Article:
While the ABC is a state agency, there are always local governmental issues to consider as well. For example, an applicant needs to comply with local zoning requirements for its location. Unless the location is zoned for a beverage alcohol use, then conditional use permits (CUPs and CUBs) may be required from local planning departments.

In addition, in most instances, the ABC will ask local law enforcement if the issuance or transfer of a liquor license for a particular location will result in the potential for increased crime. Locations that are near schools, churches, playgrounds or youth facilities also present special challenges. Even if these challenges are not present, even if no CUP or CUB is needed, and even if local law enforcement has no objections to the granting of a license, the ABC will still entertain protests from the general public with respect to the issuance or transfer of a liquor license[4].

Dealing with the ABC is no walk in the park, either. You'll need to be prepared to submit detailed information on your business entity, and any owners (direct or indirect) that hold 10 percent or more of the equity in that business. This 10 percent threshold applies even to so-called "passive" investors (such as minority shareholders of a corporation, limited partners in a partnership or nonmanaging members in a limited liability company).

Certain individuals in the organization will be required to be "qualified" by the ABC, which means that they will be required to provide detailed personal information (for background checks), and be fingerprinted. If the ABC determines that any such individual is "unqualified" (i.e., that his or her interest in the liquor license may be "contrary to public welfare and morals"), then he or she may be required to either reduce or give up entirely his or her interest in the enterprise.

All of the entities and individuals required to be qualified will be subject to the tied-house rules, meaning that none of them can have an interest in more than one of the three tiers in the industry. The bottom line is that no one should go into this business in California unless he or she is willing to be on the "grid."

Once you obtain a license, you will still face significant operating costs. Due to the three-tier system, licensed retailers generally may only buy from licensed distributors, so retailers' purchases of alcoholic beverage inventory will be subject to the distributors' markups. In addition, the ABC may impose conditions on your license — at retail, these could be limited operating hours (e.g., not necessarily to the standard hours of 6 a.m. to 2:00 a.m.), restrictions on the type of entertainment you may have, a requirement that a specified percentage of your gross revenues comes from sources other than alcohol sales, etc.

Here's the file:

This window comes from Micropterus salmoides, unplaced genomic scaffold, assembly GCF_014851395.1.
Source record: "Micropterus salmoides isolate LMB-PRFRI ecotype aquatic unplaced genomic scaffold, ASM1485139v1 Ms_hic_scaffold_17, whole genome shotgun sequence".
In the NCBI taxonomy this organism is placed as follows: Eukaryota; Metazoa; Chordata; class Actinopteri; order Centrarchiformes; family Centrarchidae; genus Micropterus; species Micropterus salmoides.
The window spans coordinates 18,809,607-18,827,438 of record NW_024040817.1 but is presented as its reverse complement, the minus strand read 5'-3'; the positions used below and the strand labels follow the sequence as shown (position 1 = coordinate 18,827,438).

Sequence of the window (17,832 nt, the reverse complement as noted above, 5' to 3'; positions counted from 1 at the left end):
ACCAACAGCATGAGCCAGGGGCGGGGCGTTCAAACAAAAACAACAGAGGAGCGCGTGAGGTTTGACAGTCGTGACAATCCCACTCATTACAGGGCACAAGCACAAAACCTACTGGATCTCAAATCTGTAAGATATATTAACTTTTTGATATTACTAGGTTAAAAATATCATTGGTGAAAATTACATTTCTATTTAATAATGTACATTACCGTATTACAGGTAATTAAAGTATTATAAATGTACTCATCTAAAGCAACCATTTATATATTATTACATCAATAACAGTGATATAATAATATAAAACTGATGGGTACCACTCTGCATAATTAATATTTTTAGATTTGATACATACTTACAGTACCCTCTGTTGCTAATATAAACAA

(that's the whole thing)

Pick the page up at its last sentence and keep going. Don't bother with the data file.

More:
Finally, insurance will be required. At the retail level, on-sale licenses are well advised to have "dramshop" insurance in addition to their other coverages.[5] Despite what you may have heard, "dramshop" liability still exists in California (although it has a narrower scope than before). Under current state law, owners of bars, restaurants and liquor stores can still face criminal misdemeanor charges (which carry penalties of six to 12 months in county jail, a minimum $1,000 fine, or both) and be held liable for civil damages to an injured third party where such owners serve a minor who is visibly intoxicated.

Once you obtain a license, you will also need to spend a decent amount of money to remain compliant with California law. Although not technically required, we always advise our retail clients to take steps so that their employees and personnel are well-versed in California law as it relates to sale and service of alcohol.

The ABC offers free training in this regard, under the auspices of its "Licensee Education on Alcohol and Drugs" (LEAD) programs. The cost of noncompliance can be steep, as the ABC has law enforcement powers to impose fines and to suspend and even revoke a liquor license. The penalties for sales to minors are especially stiff — the first violation carries a 15-day license suspension and/or a fine up to $3,000; a second violation within 36 months carries a 25-day suspension and/or fine up to $20,000; and a third violation within 36 months results in an automatic revocation of the license.

Retailers that have had a license revoked in this manner cannot qualify for a new ABC license for at least a year. The lesson here is that you can't assume that once you're licensed, and you think you're operating above-board, that all is well. The bad behavior of employees and patrons, and even routine changes to your ownership structure, all may play a role in a licensee's obligations to the ABC.